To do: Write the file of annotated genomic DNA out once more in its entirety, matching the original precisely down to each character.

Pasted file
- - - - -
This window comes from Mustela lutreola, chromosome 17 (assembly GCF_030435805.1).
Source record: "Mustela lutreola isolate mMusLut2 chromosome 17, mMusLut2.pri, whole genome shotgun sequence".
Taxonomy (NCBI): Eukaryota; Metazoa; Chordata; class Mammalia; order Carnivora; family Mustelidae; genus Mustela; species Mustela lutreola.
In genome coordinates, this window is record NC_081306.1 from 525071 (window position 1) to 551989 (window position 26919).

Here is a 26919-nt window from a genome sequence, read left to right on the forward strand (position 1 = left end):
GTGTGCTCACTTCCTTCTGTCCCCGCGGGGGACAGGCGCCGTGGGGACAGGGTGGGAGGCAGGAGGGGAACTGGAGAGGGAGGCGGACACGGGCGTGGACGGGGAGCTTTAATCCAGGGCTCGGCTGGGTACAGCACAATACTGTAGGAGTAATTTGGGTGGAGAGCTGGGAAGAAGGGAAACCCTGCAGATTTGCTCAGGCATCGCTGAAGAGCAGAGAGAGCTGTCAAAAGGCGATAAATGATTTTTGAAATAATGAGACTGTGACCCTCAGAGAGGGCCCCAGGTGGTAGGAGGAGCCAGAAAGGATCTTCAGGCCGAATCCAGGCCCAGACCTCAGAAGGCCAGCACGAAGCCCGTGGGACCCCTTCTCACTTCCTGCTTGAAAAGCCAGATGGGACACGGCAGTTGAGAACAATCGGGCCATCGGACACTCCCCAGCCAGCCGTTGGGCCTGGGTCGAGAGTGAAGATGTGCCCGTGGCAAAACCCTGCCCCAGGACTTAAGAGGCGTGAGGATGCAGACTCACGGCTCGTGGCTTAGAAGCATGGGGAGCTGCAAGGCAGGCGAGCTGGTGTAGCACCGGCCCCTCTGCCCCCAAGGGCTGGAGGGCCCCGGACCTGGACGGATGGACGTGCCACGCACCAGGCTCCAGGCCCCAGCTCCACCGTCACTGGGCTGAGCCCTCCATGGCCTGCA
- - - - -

This window comes from Mustela lutreola, chromosome 17 (assembly GCF_030435805.1).
Source record: "Mustela lutreola isolate mMusLut2 chromosome 17, mMusLut2.pri, whole genome shotgun sequence".
Taxonomy (NCBI): Eukaryota; Metazoa; Chordata; class Mammalia; order Carnivora; family Mustelidae; genus Mustela; species Mustela lutreola.
In genome coordinates, this window is record NC_081306.1 from 525071 (window position 1) to 551989 (window position 26919).

Here is a 26919-nt window from a genome sequence, read left to right on the forward strand (position 1 = left end):
GTGTGCTCACTTCCTTCTGTCCCCGCGGGGGACAGGCGCCGTGGGGACAGGGTGGGAGGCAGGAGGGGAACTGGAGAGGGAGGCGGACACGGGCGTGGACGGGGAGCTTTAATCCAGGGCTCGGCTGGGTACAGCACAATACTGTAGGAGTAATTTGGGTGGAGAGCTGGGAAGAAGGGAAACCCTGCAGATTTGCTCAGGCATCGCTGAAGAGCAGAGAGAGCTGTCAAAAGGCGATAAATGATTTTTGAAATAATGAGACTGTGACCCTCAGAGAGGGCCCCAGGTGGTAGGAGGAGCCAGAAAGGATCTTCAGGCCGAATCCAGGCCCAGACCTCAGAAGGCCAGCACGAAGCCCGTGGGACCCCTTCTCACTTCCTGCTTGAAAAGCCAGATGGGACACGGCAGTTGAGAACAATCGGGCCATCGGACACTCCCCAGCCAGCCGTTGGGCCTGGGTCGAGAGTGAAGATGTGCCCGTGGCAAAACCCTGCCCCAGGACTTAAGAGGCGTGAGGATGCAGACTCACGGCTCGTGGCTTAGAAGCATGGGGAGCTGCAAGGCAGGCGAGCTGGTGTAGCACCGGCCCCTCTGCCCCCAAGGGCTGGAGGGCCCCGGACCTGGACGGATGGACGTGCCACGCACCAGGCTCCAGGCCCCAGCTCCACCGTCACTGGGCTGAGCCCTCCATGGCCTGCA